Approximately one year after the work began, on November 6, 1964, Goodwin submitted a final (twelfth) estimate signed by its president showing that the total adjusted contract amount to that date was $413,325.00; that the work under the contract had been 100 percent completed, and that the City of LaFayette had paid Goodwin, the contractor, all sums due with the exception of $50,534.64.
Also, on the date of November 9, 1964, a contract change order on a form supplied by the Housing and Home Finance Agency, showing a reduction in the original contract price by a sum of $59,752.00 and stating that the 'total adjusted contract price to date is $413,325.00', was accepted in writing by Goodwin and submitted to the Housing and Home Finance Agency. This amount in the sum of $413,325.00 is the same amount as that shown on the final estimate, No. 12, which Goodwin submitted to the defendant municipality.
Thereafter, the City paid Goodwin the $50,534.64 (a total of $413,325.00 on the contract) with the exception of $2,500.00 which the City retained pursuant to an agreement between the City and Goodwin. Subsequently, Goodwin agreed in writing for the City to repair certain manholes with the understanding that the City could deduct $1300.00 from the $2500.00, leaving an unpaid balance of $1200.00. This amount ($1200.00) has been retained by the City since that time for alleged failure of contractor to complete certain cleanup work around the job.
After the final estimate and contract change order, approved by the Housing and Home Finance Agency in the amount of $413,325.00, had been paid by the City of LaFayette, approved by said federal agency, and accepted by Goodwin in November, 1964. Goodwin brought this action against the municipality on February 24, 1967, alleging it is due certain sums for the value of the work performed under the contract. Goodwin contends that the final payment due under the contract was to be made on the basis of unit prices shown in the proposal which was part of the contract, as applied as final contract quantities determined from actual measurement, plus the price agreed upon by the City and contractor, in writing, for 'extra work', plus such other lawful charges to which were to be added 'other authorized additions and deductions', from which the final sum due the contractor was to be determined.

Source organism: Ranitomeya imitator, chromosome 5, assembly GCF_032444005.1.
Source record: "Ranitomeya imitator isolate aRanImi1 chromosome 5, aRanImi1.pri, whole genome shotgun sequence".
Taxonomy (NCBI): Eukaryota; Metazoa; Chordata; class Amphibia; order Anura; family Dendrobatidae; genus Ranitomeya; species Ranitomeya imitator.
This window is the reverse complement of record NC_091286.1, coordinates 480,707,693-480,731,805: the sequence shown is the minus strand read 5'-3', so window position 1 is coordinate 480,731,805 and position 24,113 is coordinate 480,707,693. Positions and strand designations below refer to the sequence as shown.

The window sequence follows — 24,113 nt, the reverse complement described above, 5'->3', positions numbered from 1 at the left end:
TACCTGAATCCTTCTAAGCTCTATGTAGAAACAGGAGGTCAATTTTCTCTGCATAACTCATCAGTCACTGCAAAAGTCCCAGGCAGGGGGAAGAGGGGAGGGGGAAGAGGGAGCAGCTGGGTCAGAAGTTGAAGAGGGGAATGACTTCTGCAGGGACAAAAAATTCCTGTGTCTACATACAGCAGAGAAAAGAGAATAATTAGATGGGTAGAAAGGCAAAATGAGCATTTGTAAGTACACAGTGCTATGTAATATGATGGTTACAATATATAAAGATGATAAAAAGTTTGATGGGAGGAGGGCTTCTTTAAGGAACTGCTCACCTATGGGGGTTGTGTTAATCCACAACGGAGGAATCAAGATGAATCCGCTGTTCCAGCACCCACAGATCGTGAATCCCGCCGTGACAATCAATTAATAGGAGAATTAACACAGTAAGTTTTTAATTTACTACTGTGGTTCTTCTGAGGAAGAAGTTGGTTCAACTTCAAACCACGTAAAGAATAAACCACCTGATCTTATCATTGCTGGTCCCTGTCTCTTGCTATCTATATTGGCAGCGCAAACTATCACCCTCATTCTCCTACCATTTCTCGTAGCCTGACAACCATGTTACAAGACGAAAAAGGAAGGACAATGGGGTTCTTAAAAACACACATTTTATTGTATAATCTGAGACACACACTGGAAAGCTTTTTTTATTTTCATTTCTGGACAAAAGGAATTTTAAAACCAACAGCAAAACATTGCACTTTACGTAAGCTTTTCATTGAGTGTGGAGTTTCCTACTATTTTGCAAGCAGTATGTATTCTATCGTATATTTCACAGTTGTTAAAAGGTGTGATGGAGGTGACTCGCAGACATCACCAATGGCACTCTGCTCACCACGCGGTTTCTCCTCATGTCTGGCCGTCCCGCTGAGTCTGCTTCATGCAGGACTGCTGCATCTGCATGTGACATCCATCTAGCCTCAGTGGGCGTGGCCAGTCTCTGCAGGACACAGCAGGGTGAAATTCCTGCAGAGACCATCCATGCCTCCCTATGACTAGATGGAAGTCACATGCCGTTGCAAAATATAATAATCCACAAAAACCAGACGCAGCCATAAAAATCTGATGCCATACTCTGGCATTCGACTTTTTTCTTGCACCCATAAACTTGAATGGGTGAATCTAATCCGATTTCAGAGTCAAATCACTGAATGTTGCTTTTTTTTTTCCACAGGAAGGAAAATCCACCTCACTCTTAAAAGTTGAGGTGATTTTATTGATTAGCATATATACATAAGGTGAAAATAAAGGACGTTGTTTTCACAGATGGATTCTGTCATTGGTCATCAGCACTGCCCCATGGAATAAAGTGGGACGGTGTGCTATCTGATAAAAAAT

This action was brought more than two years and three months after completion of the work without the contractor Goodwin ever having presented any claim previously to the City of LaFayette.
The issue in this case is whether or not the District Court properly granted the partial summary judgment to the defendant on ten of the eleven claims set out in plaintiff's complaint. We hold that the District Court properly construed the contract as to the ten claims in question and affirm.
Under the Georgia law, the Courts of Georgia, as well as this Circuit Court, have held that the construction and legal effect of a written contract is for determination by the Court. See O'Brien v. Elder, 250 F.2d 275 (5 Cir., 1957); Hohenstein v. S.M.H. Trading Corp., 382 F.2d 530, 532 (5 Cir., 1967); Holt v. Clairmont Development Co., 222 Ga. 598, 151 S.E.2d 151.
The evidence conclusively shows that Goodwin (1) entered into the contract with the City for certain improvements; (2) that it presented eleven periodic estimates as the work progressed as required by the contract without including any of the claims now made in any of the estimates; (3) that it made a final estimate after all the work was completed for purposes of getting paid, showing that the total work done under the contract amounted to $413,325, without including any of the claims now made in any of the estimates; (4) that it signed a contract change-order representing to the City and an agency of the Federal Government that the total work done under the contract was $413,325 and amending the contract accordingly; (5) that its president wrote a letter to the City seven months later in effect admitting that only $1200 of the amount due it was unpaid; (6) that it accepted payment of public funds, both City and Federal, based on its own estimates; and (7) that it never at any time even mentioned to the City any of the claims made in this action prior to filing suit on February 24, 1967.